2023 Tennessee Invitational: Day 2 Prelims Live Recap

by Riley Overend 10

November 16th, 2023 ACC, College, News, SEC


Thursday Prelims Heat Sheet

After an American Record lit the pool up in Wednesday’s finals session, the pool will be spun back to long course on Thursday morning for a loaded prelims session that includes the 100 fly, 400 IM, 200 free, 100 breast, and 100 back, all in long course.

Both Gretchen Walsh, who had that record-setting 50 free, and her older sister Alex Walsh will race in the 200 free on Thursday morning. Neither are racing the 100 back, where in yards Gretchen is the fastest to do it and Alex is a National Age Group Record holder. Similarly, Alex Walsh won’t swim the 400 IM, where she is the two-time defending NCAA Champion. This rides Virginia’s trend of picking different mid-season races than championship races (Alex swam the 100 breast at this meet last year, for example).

They’re not the top seeds though — that honor belongs to teammate Aimee Canny, who swam a time that would have won last year’s NCAA title in the 500 free on Wednesday while racing the event for the first time.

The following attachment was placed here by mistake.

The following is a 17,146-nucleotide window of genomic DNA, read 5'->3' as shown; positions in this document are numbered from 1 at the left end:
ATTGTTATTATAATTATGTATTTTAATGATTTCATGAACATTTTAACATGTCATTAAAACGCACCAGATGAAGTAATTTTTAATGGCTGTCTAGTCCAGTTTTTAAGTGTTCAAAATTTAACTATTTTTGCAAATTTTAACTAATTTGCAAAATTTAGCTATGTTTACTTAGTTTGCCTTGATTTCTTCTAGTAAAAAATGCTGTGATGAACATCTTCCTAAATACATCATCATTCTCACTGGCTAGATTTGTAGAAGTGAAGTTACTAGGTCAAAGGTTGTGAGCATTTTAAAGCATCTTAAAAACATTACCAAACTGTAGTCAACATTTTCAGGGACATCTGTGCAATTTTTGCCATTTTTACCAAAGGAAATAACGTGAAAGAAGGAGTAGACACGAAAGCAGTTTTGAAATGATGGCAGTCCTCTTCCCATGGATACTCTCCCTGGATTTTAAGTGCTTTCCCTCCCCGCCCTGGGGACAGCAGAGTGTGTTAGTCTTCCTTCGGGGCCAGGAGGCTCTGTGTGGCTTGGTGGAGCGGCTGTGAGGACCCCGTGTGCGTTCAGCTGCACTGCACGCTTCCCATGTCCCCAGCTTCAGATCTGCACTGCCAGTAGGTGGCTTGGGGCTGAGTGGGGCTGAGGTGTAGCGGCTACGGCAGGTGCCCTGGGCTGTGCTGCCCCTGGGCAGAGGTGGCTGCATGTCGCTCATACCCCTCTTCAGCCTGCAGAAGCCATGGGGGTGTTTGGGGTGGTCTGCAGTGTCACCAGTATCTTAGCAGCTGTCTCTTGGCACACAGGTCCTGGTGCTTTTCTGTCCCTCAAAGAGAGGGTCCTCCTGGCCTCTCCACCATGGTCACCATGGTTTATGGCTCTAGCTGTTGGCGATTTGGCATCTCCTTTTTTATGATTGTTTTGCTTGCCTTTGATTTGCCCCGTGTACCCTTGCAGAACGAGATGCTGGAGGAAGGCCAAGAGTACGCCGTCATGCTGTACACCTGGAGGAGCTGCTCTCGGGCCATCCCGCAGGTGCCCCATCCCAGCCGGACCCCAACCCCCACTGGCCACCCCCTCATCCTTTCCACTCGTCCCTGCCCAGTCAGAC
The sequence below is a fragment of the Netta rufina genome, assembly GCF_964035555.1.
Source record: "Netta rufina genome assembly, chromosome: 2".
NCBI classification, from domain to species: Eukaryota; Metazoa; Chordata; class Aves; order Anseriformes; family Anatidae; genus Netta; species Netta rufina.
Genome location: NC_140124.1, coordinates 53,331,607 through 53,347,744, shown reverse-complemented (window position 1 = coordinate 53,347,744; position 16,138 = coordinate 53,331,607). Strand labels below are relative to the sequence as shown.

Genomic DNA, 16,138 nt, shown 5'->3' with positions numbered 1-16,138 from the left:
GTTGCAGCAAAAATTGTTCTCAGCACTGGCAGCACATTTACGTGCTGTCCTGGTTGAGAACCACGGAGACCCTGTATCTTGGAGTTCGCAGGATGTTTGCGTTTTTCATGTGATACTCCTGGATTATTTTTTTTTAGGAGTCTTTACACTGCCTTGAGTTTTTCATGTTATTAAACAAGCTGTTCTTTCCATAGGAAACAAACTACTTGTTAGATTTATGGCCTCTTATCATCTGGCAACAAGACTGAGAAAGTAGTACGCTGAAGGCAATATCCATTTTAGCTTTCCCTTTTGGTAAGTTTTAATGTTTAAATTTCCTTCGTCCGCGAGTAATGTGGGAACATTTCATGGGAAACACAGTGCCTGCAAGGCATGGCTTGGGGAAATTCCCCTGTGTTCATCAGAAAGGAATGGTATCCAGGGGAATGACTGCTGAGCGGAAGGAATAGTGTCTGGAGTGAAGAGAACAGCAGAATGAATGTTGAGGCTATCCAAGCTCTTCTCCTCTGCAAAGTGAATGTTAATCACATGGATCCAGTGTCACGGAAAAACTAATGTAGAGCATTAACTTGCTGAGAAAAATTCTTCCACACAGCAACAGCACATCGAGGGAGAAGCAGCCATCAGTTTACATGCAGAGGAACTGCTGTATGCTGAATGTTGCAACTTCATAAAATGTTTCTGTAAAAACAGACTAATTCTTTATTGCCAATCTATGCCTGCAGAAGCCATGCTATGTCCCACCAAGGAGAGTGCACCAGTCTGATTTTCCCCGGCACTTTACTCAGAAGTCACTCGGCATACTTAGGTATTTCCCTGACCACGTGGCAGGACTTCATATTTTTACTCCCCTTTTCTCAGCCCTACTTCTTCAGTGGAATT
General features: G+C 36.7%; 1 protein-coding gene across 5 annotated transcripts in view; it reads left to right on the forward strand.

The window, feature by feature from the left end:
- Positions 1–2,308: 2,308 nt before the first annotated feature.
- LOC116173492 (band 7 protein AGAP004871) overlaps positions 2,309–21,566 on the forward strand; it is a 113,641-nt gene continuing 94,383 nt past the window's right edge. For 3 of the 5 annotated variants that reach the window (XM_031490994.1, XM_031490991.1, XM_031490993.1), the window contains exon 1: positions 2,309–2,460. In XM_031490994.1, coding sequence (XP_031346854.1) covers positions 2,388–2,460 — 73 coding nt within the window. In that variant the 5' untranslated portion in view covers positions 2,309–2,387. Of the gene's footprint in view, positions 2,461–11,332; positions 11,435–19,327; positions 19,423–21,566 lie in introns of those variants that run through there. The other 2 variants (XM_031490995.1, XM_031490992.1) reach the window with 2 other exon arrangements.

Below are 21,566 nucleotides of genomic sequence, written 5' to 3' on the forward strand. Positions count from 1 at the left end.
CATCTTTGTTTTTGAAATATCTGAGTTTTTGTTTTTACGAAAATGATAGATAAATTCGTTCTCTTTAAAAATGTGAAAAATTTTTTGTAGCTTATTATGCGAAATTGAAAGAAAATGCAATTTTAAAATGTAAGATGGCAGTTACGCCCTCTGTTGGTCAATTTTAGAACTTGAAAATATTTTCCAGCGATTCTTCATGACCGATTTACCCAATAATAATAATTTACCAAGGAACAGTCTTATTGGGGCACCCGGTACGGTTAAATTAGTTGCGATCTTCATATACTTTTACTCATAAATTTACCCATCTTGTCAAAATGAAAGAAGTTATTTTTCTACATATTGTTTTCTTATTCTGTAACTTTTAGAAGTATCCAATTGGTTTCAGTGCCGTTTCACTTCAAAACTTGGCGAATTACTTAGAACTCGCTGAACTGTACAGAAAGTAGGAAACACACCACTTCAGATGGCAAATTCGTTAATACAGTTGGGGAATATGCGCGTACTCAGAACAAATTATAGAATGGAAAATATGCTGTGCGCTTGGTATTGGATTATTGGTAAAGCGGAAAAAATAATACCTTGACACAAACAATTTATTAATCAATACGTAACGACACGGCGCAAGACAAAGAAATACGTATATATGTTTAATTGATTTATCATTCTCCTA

On the men’s side, Tennessee is seeded to dominate the racing, with top seeds in all but one event (Noah Nichols, 100 breast). That doesn’t include Gui Caribe and Jordan Crooks, who are both swimming the 100 fly.

Women’s scores after day 1:

  1. Virginia – 350
  2. Tennessee – 288
  3. Alabama – 202
  4. Kentucky – 117
  5. Arkansas – 110
  6. North Carolina (diving) – 26
  7. Virginia Tech (diving) – 7
  8. Duke (diving) – 5
  9. South Carolina (diving) – 1

Men’s scores after day 1:

  1. Tennessee – 346
  2. Virginia – 269
  3. Alabama – 227
  4. Kentucky – 164
  5. Duke (diving) – 34
  6. South Carolina (diving) – 25
  7. North Carolina (diving) – 11
  8. Virginia Tech (diving) – 6

Women’s 100-Meter Fly – Prelims

  • Converted NCAA ‘A’ Standard: 57.15
  • Converted 2023 NCAA Invite Time: 58.85
  • U.S. Olympic Trials Standard: 1:00.19

Top 8:

  1. Abby Harter, Virginia – 1:00.23
  2. Sara Stotler, Tennessee – 1:00.60
  3. Gaby van Brunt, Alabama – 1:00.82
  4. Maddy Hartley, Arkansas – 1:00.85
  5. Kailyn Winter, Alabama – 1:01.01
  6. Tess Howley, Virginia – 1:01.07
  7. Maggie Schalow, Virginia – 1:01.10
  8. Betsy Wizard, Arkansas – 1:01.34